Changing the Story of Snow White and the Seven Dwarfs

by Liz Jansen

Snow WhiteImagine my surprise when I walked into the back yard recently and discovered new denizens had taken positions around the gardens. Snow White and five of the seven dwarfs must have entered through the opening in the stone path that leads to the woods.

Snow White was standing by the pump, fetching water to use for cooking the next meal. Sleepy, Sneezy, Dopey, Bashful (behind a spruce shrub), and Happy were hanging out close to the new garden shed they call home. Doc and Grumpy stayed behind in the mines, unearthing diamonds and other gems.

No one knows why they were on the move or how long they were searching for the right place. Perhaps they were tired of fending off the Evil Queen, showing up in her disguises, bullying and threatening sweet-natured and gentle Snow White.

Their presence delights me! These famous characters activate my inner child and spark creativity for the adult writer. On top of that, they’re just plain fun to have around.

For the time being, I’m ignoring any Jungian analysis into the meaning of the story and its characters. What they have reminded me of, however, is the role of myths in our lives. Passed down through the generations, stories shape who we are. Usually, we’re unaware of their role in developing our world-view, making decisions, and forming judgments. We accept these stories as fact without questioning their origin or relevance.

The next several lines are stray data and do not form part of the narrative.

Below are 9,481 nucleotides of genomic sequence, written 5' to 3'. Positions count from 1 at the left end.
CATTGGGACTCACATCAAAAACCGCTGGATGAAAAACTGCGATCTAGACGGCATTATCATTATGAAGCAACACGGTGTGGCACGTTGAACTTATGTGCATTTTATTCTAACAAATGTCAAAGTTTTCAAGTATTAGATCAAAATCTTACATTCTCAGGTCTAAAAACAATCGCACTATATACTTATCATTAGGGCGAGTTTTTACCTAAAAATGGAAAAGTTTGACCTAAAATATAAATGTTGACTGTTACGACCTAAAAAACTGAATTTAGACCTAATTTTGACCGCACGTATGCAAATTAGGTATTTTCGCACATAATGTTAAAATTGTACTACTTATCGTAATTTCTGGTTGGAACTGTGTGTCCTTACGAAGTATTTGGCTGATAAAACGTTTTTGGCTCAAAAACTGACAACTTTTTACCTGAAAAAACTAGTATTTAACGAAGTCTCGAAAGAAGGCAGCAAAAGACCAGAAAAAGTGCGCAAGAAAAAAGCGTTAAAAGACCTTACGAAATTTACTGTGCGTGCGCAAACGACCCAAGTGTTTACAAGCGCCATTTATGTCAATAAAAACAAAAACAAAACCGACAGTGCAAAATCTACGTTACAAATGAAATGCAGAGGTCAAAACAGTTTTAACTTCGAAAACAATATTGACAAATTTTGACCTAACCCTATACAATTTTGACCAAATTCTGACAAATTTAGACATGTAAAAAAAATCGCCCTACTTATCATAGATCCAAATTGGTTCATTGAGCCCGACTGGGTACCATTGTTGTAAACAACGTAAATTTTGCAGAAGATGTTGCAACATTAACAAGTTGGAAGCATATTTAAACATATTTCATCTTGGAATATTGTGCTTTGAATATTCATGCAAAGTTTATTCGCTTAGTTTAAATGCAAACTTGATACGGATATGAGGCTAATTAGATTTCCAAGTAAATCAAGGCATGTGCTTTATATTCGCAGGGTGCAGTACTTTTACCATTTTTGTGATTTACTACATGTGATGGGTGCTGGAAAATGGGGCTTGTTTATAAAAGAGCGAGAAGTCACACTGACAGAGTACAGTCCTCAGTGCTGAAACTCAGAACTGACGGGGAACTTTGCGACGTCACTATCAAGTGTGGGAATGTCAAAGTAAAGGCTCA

Not all stories keep us bound in dysfunctional patterns of behavior. Many are very meaningful, while others, useful at one time, many have lost their relevance.

It’s healthy to question why we do the things we do. Blindly accepting stories, no matter how well-intentioned they are, can keep us from questioning nonsense presented as fact, being open to new ideas, and ultimately, stepping into our power.

I can write hundreds of different endings to the story of Snow White and the Seven Dwarfs. Most important of all is being the author of my life rather than living it from a script someone else has written.

Some analysts would say the dwarfs unearthing treasures represent us going inward and discovering our gifts and strengths. It’s something to consider. For now, the most precious gift these little characters have brought is the reminder to be Me.

What’s the most unexpected or unusual gift you’ve received recently? Tell us in the comments.


Author, writer, student and motorcycle aficionado Liz Jansen combines her artistic mediums to create stories that inspire readers to embark on their own journey of self-discovery. No helmet or jacket required.

4 Comments on “Changing the Story of Snow White and the Seven Dwarfs

  1. Love your story Liz. My gift that I am most grateful for is being here, being healthy and waking up every day grateful for this new day. XO Mary

  2. I recently experienced the gift of humility. I was in a familiar, comfortable situation and thought I was “in control.” The universe reminded me that I wasn’t. It is good to remember to be humble.